You’ve probably seen it before — a person panhandling or sleeping on the street with a dog in tow. Maybe you’ve looked on with pity, or perhaps you’ve felt helpless or even judgmental. Many often wonder what they can do to help, and thanks to the efforts of one animal-loving empath, a solution is available.
Genevieve Frederick launched Feeding Pets of the Homeless over 10 years ago as a goodwill effort to feed and provide veterinary care to pets of the homeless.
It was in ‘06 that I started Feeding Pets of the Homeless,” explains Frederick. “I would get veterinary hospitals to accept pet food donations and then take those donations to a local food bank where the homeless and poor could get both human and pet food.”
Thanks to early support from her hometown of Carson City, Nevada, the program, now called Pets of the Homeless, has expanded to 444 donation sites nationwide, which allows companion animals of the homeless to remain fed, free of charge.
In addition to their pet food donation sites, three additional programs cover unmet needs of these pets, including an emergency-care program to help cover the hefty costs of serious medical issues such as parvo, broken bones, mange and more.
In an effort to keep homeless pet owners with their companions, the organization also has made pet crates available to interested homeless shelters, so owners can bring their pets into overnight facilities. While it seems like a small gesture, the mere option of having a pet crate prevents homeless individuals from facing the tough decision of either sleeping on the street or surrendering their pets to an animal shelter to get a bed for the night — breaking a bond often overlooked and misunderstood.
“To the homeless individual, their pet is their world, an extension of themselves,” Frederick says. “Their pet signifies that one thing is right amid the uncertainty of their daily lives. The bond is one of unconditional love.”
Perhaps its most ambitious and community-driven project is its wellness clinics. These centers work to keep companion animals in their best shape possible by providing preventative care such as exams, vaccinations, flea treatment and vouchers for free spay and neuter procedures, as well as medication and basic grooming of the ears and nails. Pets of the Homeless covers the hard costs of operating the community clinics, and medical care is made possible by volunteer efforts on behalf of veterinarians and technicians.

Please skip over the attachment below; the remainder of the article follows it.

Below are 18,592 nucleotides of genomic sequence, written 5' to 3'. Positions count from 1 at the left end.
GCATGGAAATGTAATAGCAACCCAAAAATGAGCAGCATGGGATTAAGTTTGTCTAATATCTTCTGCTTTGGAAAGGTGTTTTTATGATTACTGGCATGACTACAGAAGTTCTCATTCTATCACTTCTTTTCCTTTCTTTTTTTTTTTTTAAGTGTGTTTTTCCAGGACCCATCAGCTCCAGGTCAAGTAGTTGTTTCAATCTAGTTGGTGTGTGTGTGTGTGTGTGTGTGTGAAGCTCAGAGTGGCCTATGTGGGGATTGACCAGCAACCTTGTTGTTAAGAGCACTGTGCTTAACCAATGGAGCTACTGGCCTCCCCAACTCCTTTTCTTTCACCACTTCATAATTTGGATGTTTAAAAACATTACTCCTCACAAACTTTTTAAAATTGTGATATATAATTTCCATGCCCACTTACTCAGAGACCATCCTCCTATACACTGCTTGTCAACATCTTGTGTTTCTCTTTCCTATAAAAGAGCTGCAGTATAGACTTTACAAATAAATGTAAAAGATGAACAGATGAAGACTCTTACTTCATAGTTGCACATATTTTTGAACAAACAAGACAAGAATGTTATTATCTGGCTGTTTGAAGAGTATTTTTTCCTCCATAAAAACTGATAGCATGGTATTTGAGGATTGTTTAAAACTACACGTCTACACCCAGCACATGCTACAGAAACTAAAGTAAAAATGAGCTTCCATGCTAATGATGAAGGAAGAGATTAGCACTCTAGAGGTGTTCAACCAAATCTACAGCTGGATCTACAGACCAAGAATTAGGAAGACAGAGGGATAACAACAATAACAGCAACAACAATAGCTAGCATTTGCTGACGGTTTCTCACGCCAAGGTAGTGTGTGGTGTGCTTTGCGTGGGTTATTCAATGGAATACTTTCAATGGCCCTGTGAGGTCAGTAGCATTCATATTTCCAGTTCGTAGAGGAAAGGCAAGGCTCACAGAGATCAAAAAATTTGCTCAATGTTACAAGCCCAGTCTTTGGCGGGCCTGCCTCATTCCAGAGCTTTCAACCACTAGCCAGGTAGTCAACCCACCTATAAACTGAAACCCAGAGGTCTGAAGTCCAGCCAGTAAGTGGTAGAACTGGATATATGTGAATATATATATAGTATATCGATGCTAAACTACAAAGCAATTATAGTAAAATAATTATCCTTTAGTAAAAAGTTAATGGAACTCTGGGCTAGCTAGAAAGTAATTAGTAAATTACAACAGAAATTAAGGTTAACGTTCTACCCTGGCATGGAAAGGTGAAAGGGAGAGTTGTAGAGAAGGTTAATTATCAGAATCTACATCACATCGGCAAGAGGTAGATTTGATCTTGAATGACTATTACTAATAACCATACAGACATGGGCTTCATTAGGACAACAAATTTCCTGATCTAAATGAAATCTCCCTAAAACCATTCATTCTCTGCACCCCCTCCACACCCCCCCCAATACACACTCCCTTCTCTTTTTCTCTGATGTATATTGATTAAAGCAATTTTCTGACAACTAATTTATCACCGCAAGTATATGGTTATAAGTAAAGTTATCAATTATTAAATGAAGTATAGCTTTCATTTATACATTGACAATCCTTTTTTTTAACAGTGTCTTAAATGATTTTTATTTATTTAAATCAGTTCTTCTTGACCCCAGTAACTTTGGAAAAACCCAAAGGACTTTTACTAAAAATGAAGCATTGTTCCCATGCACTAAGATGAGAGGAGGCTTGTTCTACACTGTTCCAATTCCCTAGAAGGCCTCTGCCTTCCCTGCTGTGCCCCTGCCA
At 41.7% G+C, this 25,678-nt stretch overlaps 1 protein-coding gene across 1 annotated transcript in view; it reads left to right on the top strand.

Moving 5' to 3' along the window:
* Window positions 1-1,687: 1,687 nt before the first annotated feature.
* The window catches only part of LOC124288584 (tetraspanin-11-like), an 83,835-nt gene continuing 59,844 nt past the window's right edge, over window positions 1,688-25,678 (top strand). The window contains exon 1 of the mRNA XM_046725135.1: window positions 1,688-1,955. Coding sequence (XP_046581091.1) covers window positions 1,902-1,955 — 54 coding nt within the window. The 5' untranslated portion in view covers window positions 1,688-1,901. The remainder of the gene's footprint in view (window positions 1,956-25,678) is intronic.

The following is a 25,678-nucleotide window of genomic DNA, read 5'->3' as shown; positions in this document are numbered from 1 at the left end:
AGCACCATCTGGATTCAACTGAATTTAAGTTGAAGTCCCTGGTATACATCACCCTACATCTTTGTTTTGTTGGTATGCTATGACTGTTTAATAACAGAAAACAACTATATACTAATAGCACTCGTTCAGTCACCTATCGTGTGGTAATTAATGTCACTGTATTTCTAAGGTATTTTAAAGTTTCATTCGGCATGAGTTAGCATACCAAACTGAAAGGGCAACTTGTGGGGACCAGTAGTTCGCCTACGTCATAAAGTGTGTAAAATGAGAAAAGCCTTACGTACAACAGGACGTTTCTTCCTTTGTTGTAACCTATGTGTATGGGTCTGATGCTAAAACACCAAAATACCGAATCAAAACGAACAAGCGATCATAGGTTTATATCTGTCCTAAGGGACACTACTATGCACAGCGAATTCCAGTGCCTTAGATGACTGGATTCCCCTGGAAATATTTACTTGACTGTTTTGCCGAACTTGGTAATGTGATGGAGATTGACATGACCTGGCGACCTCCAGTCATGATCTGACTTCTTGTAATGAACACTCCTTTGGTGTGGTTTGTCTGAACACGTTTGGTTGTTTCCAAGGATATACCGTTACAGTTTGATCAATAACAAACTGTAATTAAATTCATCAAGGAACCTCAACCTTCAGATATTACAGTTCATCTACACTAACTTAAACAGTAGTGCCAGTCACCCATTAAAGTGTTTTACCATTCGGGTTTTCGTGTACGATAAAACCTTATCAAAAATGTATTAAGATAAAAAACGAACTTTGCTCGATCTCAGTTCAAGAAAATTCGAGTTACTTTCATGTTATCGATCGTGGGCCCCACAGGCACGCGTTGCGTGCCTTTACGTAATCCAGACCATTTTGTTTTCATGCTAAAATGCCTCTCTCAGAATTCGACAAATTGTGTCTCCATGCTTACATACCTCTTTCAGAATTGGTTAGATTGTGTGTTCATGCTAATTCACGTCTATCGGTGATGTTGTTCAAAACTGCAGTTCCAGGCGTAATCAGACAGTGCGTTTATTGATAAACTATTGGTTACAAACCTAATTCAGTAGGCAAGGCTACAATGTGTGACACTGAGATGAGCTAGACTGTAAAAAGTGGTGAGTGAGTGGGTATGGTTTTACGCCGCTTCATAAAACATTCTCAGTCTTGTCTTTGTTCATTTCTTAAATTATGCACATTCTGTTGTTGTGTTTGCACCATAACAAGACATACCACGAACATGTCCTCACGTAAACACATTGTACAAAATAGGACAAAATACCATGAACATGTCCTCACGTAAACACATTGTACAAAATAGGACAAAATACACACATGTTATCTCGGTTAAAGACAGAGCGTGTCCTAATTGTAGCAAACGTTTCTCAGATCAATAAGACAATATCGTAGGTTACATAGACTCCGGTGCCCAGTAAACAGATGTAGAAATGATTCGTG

“Usually, the conversation will start after they have been a donation site awhile,” Frederick explains about partnering with clinics. “Once they see the benefits for their business and the benefits to the homeless and poor, they ask how they can do more, which opens up the opportunity for us to tell them we will sponsor a wellness clinic.”
Frederick feels fortunate to have her mission easily embraced by many. The local support she received in the beginning of this process has only expanded, with interest sprouting up all over the world.
“In response to frequent requests from interested people around the world who want to replicate our programs, we will launch a system of affiliates that will safeguard our model and brand,” she says.
Attention has been garnered from Canada, Australia, Puerto Rico, Italy, and the UK, and Facebook groups in large metropolitan areas such New York City allow for volunteers to communicate effectively, setting up meetings and pet food drives.
Despite the misconception that all pets of homeless individuals are subjected to neglect or abuse, Frederick has only encountered a few people who don’t understand the mutually beneficial relationship that forms between them.
“Many homeless expressed that their pet have kept them from suicide, and medical research has shown the many benefits of pets from physical to mental,” she says. “The homeless need these benefits as much as someone that has a roof over their head it not more, due to the isolation of homelessness.”
When it comes to the general homeless population and their pets, the bottom line is clear: many are willing to do what it takes to care for their animal companions if the available resources are set in place.
“The pet guardians served by Pets of the Homeless are just like any other pet guardian; they love their pet and do not want it to suffer,” Frederick says. “They do not want their circumstances of homelessness to be a barrier to their pet’s wellness.”
The bond between a homeless pet owner and their dog, cat, rat, bird or what have you, is just as strong if not stronger than one involving anyone in possession of a permanent address, and deserves to be recognized as such.
Pets of the Homeless works to honor these alliances by keeping pets fed, healthy, and in the care of their rightful owners, wherever they may rest their heads for the night.